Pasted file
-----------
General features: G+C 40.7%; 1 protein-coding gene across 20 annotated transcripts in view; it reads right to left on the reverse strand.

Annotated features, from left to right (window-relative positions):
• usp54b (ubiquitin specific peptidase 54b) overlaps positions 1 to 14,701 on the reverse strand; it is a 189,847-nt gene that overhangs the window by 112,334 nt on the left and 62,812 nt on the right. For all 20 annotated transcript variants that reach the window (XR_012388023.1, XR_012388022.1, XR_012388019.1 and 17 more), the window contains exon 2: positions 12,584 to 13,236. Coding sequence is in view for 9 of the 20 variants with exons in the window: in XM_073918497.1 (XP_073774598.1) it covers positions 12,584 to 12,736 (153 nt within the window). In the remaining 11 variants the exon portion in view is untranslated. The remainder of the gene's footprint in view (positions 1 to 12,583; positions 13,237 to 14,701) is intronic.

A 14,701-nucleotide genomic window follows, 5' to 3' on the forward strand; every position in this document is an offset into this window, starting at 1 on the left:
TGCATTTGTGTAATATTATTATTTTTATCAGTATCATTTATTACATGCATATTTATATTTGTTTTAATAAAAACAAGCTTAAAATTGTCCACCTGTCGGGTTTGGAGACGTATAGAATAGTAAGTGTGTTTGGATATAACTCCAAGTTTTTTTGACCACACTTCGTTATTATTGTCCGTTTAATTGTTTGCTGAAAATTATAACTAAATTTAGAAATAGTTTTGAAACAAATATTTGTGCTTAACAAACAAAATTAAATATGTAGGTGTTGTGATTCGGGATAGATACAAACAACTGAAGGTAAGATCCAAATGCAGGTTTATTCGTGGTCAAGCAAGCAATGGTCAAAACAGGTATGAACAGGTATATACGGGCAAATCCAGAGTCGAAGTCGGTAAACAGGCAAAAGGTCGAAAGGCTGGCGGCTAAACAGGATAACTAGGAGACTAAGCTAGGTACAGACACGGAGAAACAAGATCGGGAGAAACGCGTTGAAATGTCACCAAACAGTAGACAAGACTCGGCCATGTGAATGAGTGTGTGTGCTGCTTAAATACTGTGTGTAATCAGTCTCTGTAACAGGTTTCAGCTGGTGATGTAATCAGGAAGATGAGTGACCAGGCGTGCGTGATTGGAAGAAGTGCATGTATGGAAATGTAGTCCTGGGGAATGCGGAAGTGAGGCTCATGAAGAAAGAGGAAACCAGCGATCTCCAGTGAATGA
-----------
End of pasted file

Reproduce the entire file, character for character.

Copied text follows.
General features: G+C 40.7%; 1 protein-coding gene across 20 annotated transcripts in view; it reads right to left on the reverse strand.

Annotated features, from left to right (window-relative positions):
• usp54b (ubiquitin specific peptidase 54b) overlaps positions 1 to 14,701 on the reverse strand; it is a 189,847-nt gene that overhangs the window by 112,334 nt on the left and 62,812 nt on the right. For all 20 annotated transcript variants that reach the window (XR_012388023.1, XR_012388022.1, XR_012388019.1 and 17 more), the window contains exon 2: positions 12,584 to 13,236. Coding sequence is in view for 9 of the 20 variants with exons in the window: in XM_073918497.1 (XP_073774598.1) it covers positions 12,584 to 12,736 (153 nt within the window). In the remaining 11 variants the exon portion in view is untranslated. The remainder of the gene's footprint in view (positions 1 to 12,583; positions 13,237 to 14,701) is intronic.

A 14,701-nucleotide genomic window follows, 5' to 3' on the forward strand; every position in this document is an offset into this window, starting at 1 on the left:
TGCATTTGTGTAATATTATTATTTTTATCAGTATCATTTATTACATGCATATTTATATTTGTTTTAATAAAAACAAGCTTAAAATTGTCCACCTGTCGGGTTTGGAGACGTATAGAATAGTAAGTGTGTTTGGATATAACTCCAAGTTTTTTTGACCACACTTCGTTATTATTGTCCGTTTAATTGTTTGCTGAAAATTATAACTAAATTTAGAAATAGTTTTGAAACAAATATTTGTGCTTAACAAACAAAATTAAATATGTAGGTGTTGTGATTCGGGATAGATACAAACAACTGAAGGTAAGATCCAAATGCAGGTTTATTCGTGGTCAAGCAAGCAATGGTCAAAACAGGTATGAACAGGTATATACGGGCAAATCCAGAGTCGAAGTCGGTAAACAGGCAAAAGGTCGAAAGGCTGGCGGCTAAACAGGATAACTAGGAGACTAAGCTAGGTACAGACACGGAGAAACAAGATCGGGAGAAACGCGTTGAAATGTCACCAAACAGTAGACAAGACTCGGCCATGTGAATGAGTGTGTGTGCTGCTTAAATACTGTGTGTAATCAGTCTCTGTAACAGGTTTCAGCTGGTGATGTAATCAGGAAGATGAGTGACCAGGCGTGCGTGATTGGAAGAAGTGCATGTATGGAAATGTAGTCCTGGGGAATGCGGAAGTGAGGCTCATGAAGAAAGAGGAAACCAGCGATCTCCAGTGAATGA